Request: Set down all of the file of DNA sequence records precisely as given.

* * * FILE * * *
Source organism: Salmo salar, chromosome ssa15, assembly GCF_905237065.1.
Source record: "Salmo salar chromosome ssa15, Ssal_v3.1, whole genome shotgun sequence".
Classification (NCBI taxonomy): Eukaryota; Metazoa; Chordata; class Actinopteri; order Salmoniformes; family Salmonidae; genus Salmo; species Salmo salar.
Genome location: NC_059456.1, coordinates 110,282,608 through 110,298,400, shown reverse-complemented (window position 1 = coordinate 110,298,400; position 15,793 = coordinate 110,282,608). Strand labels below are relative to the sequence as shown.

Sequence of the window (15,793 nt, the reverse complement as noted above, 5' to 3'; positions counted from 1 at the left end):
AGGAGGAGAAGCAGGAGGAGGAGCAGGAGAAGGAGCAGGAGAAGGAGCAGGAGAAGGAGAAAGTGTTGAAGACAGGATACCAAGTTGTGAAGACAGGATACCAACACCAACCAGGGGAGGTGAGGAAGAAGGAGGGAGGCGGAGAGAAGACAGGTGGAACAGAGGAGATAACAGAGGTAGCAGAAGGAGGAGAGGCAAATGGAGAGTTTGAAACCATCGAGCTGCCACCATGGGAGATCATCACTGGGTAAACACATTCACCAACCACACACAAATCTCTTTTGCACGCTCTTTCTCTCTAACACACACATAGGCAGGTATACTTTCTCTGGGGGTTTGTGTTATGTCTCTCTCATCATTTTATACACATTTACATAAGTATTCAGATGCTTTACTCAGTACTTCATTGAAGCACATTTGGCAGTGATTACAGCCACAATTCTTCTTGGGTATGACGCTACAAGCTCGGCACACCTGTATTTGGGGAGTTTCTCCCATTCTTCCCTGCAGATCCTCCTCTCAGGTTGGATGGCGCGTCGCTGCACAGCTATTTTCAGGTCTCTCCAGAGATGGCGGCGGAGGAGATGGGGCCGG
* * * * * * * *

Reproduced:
Source organism: Salmo salar, chromosome ssa15, assembly GCF_905237065.1.
Source record: "Salmo salar chromosome ssa15, Ssal_v3.1, whole genome shotgun sequence".
Classification (NCBI taxonomy): Eukaryota; Metazoa; Chordata; class Actinopteri; order Salmoniformes; family Salmonidae; genus Salmo; species Salmo salar.
Genome location: NC_059456.1, coordinates 110,282,608 through 110,298,400, shown reverse-complemented (window position 1 = coordinate 110,298,400; position 15,793 = coordinate 110,282,608). Strand labels below are relative to the sequence as shown.

Sequence of the window (15,793 nt, the reverse complement as noted above, 5' to 3'; positions counted from 1 at the left end):
AGGAGGAGAAGCAGGAGGAGGAGCAGGAGAAGGAGCAGGAGAAGGAGCAGGAGAAGGAGAAAGTGTTGAAGACAGGATACCAAGTTGTGAAGACAGGATACCAACACCAACCAGGGGAGGTGAGGAAGAAGGAGGGAGGCGGAGAGAAGACAGGTGGAACAGAGGAGATAACAGAGGTAGCAGAAGGAGGAGAGGCAAATGGAGAGTTTGAAACCATCGAGCTGCCACCATGGGAGATCATCACTGGGTAAACACATTCACCAACCACACACAAATCTCTTTTGCACGCTCTTTCTCTCTAACACACACATAGGCAGGTATACTTTCTCTGGGGGTTTGTGTTATGTCTCTCTCATCATTTTATACACATTTACATAAGTATTCAGATGCTTTACTCAGTACTTCATTGAAGCACATTTGGCAGTGATTACAGCCACAATTCTTCTTGGGTATGACGCTACAAGCTCGGCACACCTGTATTTGGGGAGTTTCTCCCATTCTTCCCTGCAGATCCTCCTCTCAGGTTGGATGGCGCGTCGCTGCACAGCTATTTTCAGGTCTCTCCAGAGATGGCGGCGGAGGAGATGGGGCCGG